Biology and AppearanceEdit
Lamproids were a sentient, serpentine species that had veiny, wrinkled and brown-pale skin and a thick, muscular neck. Their heads had a red oral cavity, partly covered by four large, black teeth. They had four black stalks adorning their head, two of which pointed vertically and another two pointed horizontally and shadowed their eyes. At least one Lamproid was known to be Force-sensitive.
Lamproids in the GalaxyEdit
In the year 0 ABY, a female Lamproid known as Dice Ibegon was a patron at Chalmun's Cantina on Tatooine. Ibegon was Force-sensitive, and a member of the Alliance to Restore the Republic. She hoped to convince her lover, Lak Sivrak, to join the Alliance.
Behind the scenesEdit
- "And [George] Lucas walked up and looked at it, too. He said, 'That's really a gross-looking thing! What kind of a rating do we have on this, Gary [Kurtz]?' 'Well, I think it's a PG.' So they said, 'Yeah, let's go ahead and shoot it!'"
- ―Phil Tippett recalls George Lucas and Gary Kurtz's initial reactions to the "drooling arm" cantina puppet
The Lamproid species was designed for the cantina sequence of the 1977 film Star Wars: Episode IV A New Hope, though they weren't identified on-screen. In 1995, Judith and Garfield Reeves-Stevens established the species' name as Florn Lamproid and the cantina character as Dice Ibegon, in the Star Wars Legends short story "One Last Night in the Mos Eisley Cantina: The Tale of the Wolfman and the Lamproid," part of the anthology Tales from the Mos Eisley Cantina. Although not identified as Lamproids in canon, Leland Chee said it's fair to assume species names remain unchanged unless heard otherwise.The character was a hand puppet created by Rick Baker's special effects team. Phil Tippett designed the puppet because many of the other characters in the sequence were humans with masks. Tippett originally intended for the Lamproid puppet to simulate breathing through its mouth parts. It was known as "drooling arm" during production because it was able to emit red slime through an internal tube. In preparation for shooting the close-up featuring the character, Tippett rushed to get the tube fitted into the puppet when producer Gary Kurtz questioned the effect. The blood-like drool was at first approved by George Lucas, though he initially filmed the scene without it. On another take, Tippett's assistant, Laine Liska, worked the mechanism because Lucas called for the goo for the puppet. However, the slime shot further and with more force than intended. Lucas ultimately decided against using the effect in the film due to the mess it caused. During shooting, the character gained the name "Snake Head", but was later officially dubbed "Nake". This became non-canon when One Last Night in the Mos Eisley Cantina: The Tale of the Wolfman and the Lamproid was released.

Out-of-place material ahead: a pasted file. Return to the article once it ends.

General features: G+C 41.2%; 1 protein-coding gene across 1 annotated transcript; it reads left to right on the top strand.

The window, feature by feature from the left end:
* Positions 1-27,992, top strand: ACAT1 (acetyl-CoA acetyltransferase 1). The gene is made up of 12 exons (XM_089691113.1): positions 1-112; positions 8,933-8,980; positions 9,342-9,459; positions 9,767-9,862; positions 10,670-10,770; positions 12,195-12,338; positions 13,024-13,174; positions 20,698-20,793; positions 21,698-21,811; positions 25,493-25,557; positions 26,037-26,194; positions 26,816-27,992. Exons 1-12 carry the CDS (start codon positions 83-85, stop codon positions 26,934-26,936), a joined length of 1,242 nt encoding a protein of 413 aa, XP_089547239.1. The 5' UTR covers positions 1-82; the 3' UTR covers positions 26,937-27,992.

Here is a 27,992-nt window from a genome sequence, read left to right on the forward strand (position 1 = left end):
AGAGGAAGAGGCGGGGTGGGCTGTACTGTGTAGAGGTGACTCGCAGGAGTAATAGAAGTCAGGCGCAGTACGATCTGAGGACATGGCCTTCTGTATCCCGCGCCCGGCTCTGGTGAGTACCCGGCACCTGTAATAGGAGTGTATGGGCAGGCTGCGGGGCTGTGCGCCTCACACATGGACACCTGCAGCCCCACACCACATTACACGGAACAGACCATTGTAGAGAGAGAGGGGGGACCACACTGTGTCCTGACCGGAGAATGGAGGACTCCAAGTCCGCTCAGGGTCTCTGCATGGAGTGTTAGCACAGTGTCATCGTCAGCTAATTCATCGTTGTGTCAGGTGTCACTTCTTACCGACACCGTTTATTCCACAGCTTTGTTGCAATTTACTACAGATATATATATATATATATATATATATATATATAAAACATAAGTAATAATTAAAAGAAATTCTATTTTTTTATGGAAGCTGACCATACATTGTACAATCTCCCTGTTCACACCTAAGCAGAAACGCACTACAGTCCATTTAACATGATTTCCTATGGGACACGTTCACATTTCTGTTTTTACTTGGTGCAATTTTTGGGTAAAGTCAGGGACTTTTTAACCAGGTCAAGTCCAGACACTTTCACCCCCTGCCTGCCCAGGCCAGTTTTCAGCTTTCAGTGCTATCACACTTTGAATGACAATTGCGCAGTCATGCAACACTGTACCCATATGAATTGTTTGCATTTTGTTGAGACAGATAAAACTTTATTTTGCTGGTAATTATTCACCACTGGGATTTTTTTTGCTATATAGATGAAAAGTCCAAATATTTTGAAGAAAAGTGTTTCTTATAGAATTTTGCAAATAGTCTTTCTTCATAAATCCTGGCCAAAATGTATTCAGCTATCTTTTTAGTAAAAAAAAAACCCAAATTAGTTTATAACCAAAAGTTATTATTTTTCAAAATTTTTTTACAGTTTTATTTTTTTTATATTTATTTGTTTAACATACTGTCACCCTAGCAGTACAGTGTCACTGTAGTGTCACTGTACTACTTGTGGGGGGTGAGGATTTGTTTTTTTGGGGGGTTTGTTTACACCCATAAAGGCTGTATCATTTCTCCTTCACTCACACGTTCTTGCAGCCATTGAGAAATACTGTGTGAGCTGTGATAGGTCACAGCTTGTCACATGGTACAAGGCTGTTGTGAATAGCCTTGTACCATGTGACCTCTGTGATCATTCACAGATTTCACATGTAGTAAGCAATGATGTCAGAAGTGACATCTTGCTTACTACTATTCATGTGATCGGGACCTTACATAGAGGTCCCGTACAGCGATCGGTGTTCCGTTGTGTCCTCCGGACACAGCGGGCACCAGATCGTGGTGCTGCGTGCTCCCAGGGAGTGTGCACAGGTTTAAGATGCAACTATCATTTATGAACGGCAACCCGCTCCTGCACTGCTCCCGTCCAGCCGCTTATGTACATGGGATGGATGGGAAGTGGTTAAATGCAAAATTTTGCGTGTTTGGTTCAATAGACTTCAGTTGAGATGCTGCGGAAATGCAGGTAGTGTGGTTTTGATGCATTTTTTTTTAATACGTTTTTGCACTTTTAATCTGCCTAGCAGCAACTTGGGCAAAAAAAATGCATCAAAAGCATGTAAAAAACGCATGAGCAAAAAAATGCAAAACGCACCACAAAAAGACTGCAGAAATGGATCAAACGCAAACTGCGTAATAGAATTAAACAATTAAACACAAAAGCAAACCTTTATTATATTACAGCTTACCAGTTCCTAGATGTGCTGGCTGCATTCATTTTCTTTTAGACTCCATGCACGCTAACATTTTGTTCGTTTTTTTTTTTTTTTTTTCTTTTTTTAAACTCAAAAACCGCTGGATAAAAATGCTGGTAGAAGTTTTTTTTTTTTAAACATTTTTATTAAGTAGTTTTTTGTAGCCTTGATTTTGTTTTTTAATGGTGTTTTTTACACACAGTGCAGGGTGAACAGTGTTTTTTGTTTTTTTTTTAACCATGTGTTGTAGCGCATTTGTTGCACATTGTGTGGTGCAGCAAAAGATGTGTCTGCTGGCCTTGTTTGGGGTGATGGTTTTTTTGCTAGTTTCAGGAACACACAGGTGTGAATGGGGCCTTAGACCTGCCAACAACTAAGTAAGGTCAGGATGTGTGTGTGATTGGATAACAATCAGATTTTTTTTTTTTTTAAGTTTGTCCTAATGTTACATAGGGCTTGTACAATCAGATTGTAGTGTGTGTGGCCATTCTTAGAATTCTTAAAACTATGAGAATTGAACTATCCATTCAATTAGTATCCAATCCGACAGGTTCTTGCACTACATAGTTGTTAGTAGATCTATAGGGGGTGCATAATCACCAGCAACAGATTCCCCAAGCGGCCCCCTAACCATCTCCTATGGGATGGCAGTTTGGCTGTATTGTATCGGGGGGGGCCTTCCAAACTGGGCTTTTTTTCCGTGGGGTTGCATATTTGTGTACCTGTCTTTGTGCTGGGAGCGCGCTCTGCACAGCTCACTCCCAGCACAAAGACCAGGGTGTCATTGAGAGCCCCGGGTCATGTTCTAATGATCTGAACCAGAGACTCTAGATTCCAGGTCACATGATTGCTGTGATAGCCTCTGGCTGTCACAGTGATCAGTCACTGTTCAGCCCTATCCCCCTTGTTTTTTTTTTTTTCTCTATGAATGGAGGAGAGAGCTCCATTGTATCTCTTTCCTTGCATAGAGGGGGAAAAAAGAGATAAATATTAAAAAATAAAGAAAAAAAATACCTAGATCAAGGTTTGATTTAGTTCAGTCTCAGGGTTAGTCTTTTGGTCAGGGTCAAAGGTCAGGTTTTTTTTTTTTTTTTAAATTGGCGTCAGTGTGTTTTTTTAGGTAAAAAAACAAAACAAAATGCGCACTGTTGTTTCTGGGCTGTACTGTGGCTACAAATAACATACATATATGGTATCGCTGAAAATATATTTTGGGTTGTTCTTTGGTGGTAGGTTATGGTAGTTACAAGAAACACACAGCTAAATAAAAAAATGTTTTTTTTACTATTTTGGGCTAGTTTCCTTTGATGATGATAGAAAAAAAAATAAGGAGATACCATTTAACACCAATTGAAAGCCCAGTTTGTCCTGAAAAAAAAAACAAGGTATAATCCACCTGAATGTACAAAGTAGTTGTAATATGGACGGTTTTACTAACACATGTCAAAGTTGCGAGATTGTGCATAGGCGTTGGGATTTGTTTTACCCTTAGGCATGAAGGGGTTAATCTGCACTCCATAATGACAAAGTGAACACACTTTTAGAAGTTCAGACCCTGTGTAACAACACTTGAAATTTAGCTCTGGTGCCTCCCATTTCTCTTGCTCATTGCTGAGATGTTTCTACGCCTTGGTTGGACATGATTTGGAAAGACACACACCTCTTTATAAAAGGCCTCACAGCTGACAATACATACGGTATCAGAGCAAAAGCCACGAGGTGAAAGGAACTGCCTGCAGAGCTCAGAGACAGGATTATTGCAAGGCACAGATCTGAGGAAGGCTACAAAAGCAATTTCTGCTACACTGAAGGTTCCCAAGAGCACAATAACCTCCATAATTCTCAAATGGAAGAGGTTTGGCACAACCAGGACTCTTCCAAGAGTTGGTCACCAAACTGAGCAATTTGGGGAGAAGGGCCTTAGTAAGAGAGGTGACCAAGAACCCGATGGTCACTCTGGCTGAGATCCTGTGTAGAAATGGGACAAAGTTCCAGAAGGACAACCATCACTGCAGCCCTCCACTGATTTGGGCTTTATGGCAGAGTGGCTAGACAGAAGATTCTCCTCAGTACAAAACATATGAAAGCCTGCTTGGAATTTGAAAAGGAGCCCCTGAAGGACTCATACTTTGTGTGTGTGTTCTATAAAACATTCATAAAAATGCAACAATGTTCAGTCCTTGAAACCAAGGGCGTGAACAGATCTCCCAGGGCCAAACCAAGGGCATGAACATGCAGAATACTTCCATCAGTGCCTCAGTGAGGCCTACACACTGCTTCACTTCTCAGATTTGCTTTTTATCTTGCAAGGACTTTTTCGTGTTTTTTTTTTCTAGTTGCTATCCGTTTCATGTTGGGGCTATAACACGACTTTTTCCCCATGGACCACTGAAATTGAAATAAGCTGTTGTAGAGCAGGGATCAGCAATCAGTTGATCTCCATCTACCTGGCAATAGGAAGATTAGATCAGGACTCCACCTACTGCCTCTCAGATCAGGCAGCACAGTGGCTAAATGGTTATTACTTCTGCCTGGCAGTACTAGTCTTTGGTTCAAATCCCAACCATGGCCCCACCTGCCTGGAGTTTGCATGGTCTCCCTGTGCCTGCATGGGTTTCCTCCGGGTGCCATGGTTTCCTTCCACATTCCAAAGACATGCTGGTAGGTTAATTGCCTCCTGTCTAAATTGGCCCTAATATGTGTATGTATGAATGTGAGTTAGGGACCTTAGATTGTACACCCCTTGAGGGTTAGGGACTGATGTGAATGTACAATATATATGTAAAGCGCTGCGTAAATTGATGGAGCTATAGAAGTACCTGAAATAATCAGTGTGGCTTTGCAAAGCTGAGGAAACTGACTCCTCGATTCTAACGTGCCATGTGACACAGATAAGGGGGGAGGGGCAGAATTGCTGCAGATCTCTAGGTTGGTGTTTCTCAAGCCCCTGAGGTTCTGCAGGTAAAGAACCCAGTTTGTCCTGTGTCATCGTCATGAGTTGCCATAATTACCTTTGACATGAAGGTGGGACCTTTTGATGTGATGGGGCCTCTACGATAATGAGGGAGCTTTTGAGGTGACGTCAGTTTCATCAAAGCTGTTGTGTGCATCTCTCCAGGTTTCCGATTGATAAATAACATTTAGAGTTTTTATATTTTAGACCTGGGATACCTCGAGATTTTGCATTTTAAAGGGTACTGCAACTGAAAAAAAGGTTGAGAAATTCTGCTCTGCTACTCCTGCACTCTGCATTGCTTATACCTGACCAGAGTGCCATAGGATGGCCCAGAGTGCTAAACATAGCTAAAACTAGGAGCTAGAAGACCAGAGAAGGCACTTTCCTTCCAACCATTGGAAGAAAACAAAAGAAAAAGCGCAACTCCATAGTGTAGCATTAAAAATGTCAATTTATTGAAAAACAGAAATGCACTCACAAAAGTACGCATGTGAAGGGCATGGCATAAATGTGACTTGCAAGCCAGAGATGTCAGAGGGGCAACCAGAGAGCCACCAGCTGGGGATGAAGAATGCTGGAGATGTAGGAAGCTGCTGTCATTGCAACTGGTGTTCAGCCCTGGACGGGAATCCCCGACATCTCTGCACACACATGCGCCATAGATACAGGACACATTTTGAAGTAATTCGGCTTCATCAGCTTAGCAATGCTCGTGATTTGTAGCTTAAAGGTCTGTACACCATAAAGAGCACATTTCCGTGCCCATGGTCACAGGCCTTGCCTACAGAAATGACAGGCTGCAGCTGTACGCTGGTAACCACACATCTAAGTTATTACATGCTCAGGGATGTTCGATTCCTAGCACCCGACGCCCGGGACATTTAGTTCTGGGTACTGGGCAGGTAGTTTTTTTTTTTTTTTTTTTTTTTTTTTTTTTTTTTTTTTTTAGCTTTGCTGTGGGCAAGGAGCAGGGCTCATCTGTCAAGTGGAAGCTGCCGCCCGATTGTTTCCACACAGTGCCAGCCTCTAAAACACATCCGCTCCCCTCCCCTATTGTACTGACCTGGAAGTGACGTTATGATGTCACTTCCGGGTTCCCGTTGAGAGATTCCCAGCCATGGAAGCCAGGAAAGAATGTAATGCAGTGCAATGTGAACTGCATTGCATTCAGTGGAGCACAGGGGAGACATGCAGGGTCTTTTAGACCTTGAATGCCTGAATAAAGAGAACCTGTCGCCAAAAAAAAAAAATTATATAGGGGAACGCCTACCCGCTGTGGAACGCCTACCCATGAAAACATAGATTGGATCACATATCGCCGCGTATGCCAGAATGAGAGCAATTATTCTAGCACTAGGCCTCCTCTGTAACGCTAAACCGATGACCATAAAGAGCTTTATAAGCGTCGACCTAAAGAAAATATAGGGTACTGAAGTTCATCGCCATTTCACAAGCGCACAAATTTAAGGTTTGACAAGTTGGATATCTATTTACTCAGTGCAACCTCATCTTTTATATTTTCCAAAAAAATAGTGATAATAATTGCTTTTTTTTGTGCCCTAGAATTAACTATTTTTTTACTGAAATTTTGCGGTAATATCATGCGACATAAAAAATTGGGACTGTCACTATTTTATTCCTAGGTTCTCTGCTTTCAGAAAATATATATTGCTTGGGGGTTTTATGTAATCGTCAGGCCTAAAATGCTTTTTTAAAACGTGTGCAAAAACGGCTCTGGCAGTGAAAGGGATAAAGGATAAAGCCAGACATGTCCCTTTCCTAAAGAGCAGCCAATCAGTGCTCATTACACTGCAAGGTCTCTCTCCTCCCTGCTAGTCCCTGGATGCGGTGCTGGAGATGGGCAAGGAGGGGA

In canon, the rest of the Lamproids' physiology from where the hand puppet ended has yet to be seen. In the Legends continuity, however, the rest of their body was seen in 2009 with Hasbro's toy line. Their full body Lamproid included six clawed arms, and a long tail.
- Star Wars: Episode IV A New Hope (First appearance)
Notes and referencesEdit
- ↑ 1.0 1.1 1.2 1.3 1.4 1.5 1.6 Star Wars: Episode IV A New Hope
- ↑ 2.0 2.1 screenshot) . “@LelalMekha Fair to assume species names are the same unless you hear otherwise. Same goes for planets. And ship models.” (
- ↑ 3.0 3.1 Star Wars: Force Collection
- ↑ Star Wars: Galactic Atlas
- ↑ 5.0 5.1 , p. 5.
- ↑ Star Wars Official Poster Monthly 12.
- ↑ The Making of Star Wars: The Definitive Story Behind the Original Film, p. 253
- ↑ .